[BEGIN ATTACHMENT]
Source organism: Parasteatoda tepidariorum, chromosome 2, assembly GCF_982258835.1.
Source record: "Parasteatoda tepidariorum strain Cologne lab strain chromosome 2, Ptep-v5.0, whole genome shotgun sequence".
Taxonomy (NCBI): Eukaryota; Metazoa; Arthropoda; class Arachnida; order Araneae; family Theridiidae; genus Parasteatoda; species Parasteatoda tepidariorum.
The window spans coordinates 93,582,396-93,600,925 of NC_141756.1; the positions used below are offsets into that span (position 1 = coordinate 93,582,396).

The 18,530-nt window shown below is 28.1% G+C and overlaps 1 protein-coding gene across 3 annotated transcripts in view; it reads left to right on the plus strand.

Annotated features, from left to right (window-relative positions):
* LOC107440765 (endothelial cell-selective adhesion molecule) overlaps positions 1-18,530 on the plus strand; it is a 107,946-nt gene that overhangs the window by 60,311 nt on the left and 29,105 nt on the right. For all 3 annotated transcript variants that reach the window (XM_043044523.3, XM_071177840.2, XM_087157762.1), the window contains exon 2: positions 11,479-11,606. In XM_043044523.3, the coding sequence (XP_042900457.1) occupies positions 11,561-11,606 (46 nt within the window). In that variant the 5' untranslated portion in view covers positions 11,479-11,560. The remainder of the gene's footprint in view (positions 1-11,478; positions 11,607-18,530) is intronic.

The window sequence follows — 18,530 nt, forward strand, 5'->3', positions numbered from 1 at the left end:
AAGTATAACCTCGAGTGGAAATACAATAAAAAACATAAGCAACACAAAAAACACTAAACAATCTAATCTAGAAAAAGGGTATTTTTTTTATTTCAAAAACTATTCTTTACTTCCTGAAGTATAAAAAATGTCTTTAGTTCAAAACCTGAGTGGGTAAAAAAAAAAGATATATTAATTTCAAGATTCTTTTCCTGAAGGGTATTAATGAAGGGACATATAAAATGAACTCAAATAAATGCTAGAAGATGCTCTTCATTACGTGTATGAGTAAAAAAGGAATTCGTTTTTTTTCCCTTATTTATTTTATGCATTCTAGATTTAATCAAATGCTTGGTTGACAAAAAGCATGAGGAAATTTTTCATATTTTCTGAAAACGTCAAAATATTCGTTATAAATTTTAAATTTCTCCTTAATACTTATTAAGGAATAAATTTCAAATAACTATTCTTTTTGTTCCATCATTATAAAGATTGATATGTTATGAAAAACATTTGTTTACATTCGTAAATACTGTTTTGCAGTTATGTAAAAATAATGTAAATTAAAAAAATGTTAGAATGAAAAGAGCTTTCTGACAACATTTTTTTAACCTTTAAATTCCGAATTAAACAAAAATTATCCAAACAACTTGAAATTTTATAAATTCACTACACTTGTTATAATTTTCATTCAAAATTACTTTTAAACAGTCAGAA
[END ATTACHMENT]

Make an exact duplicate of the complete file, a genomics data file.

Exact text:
Source organism: Parasteatoda tepidariorum, chromosome 2, assembly GCF_982258835.1.
Source record: "Parasteatoda tepidariorum strain Cologne lab strain chromosome 2, Ptep-v5.0, whole genome shotgun sequence".
Taxonomy (NCBI): Eukaryota; Metazoa; Arthropoda; class Arachnida; order Araneae; family Theridiidae; genus Parasteatoda; species Parasteatoda tepidariorum.
The window spans coordinates 93,582,396-93,600,925 of NC_141756.1; the positions used below are offsets into that span (position 1 = coordinate 93,582,396).

The 18,530-nt window shown below is 28.1% G+C and overlaps 1 protein-coding gene across 3 annotated transcripts in view; it reads left to right on the plus strand.

Annotated features, from left to right (window-relative positions):
* LOC107440765 (endothelial cell-selective adhesion molecule) overlaps positions 1-18,530 on the plus strand; it is a 107,946-nt gene that overhangs the window by 60,311 nt on the left and 29,105 nt on the right. For all 3 annotated transcript variants that reach the window (XM_043044523.3, XM_071177840.2, XM_087157762.1), the window contains exon 2: positions 11,479-11,606. In XM_043044523.3, the coding sequence (XP_042900457.1) occupies positions 11,561-11,606 (46 nt within the window). In that variant the 5' untranslated portion in view covers positions 11,479-11,560. The remainder of the gene's footprint in view (positions 1-11,478; positions 11,607-18,530) is intronic.

The window sequence follows — 18,530 nt, forward strand, 5'->3', positions numbered from 1 at the left end:
AAGTATAACCTCGAGTGGAAATACAATAAAAAACATAAGCAACACAAAAAACACTAAACAATCTAATCTAGAAAAAGGGTATTTTTTTTATTTCAAAAACTATTCTTTACTTCCTGAAGTATAAAAAATGTCTTTAGTTCAAAACCTGAGTGGGTAAAAAAAAAAGATATATTAATTTCAAGATTCTTTTCCTGAAGGGTATTAATGAAGGGACATATAAAATGAACTCAAATAAATGCTAGAAGATGCTCTTCATTACGTGTATGAGTAAAAAAGGAATTCGTTTTTTTTCCCTTATTTATTTTATGCATTCTAGATTTAATCAAATGCTTGGTTGACAAAAAGCATGAGGAAATTTTTCATATTTTCTGAAAACGTCAAAATATTCGTTATAAATTTTAAATTTCTCCTTAATACTTATTAAGGAATAAATTTCAAATAACTATTCTTTTTGTTCCATCATTATAAAGATTGATATGTTATGAAAAACATTTGTTTACATTCGTAAATACTGTTTTGCAGTTATGTAAAAATAATGTAAATTAAAAAAATGTTAGAATGAAAAGAGCTTTCTGACAACATTTTTTTAACCTTTAAATTCCGAATTAAACAAAAATTATCCAAACAACTTGAAATTTTATAAATTCACTACACTTGTTATAATTTTCATTCAAAATTACTTTTAAACAGTCAGAA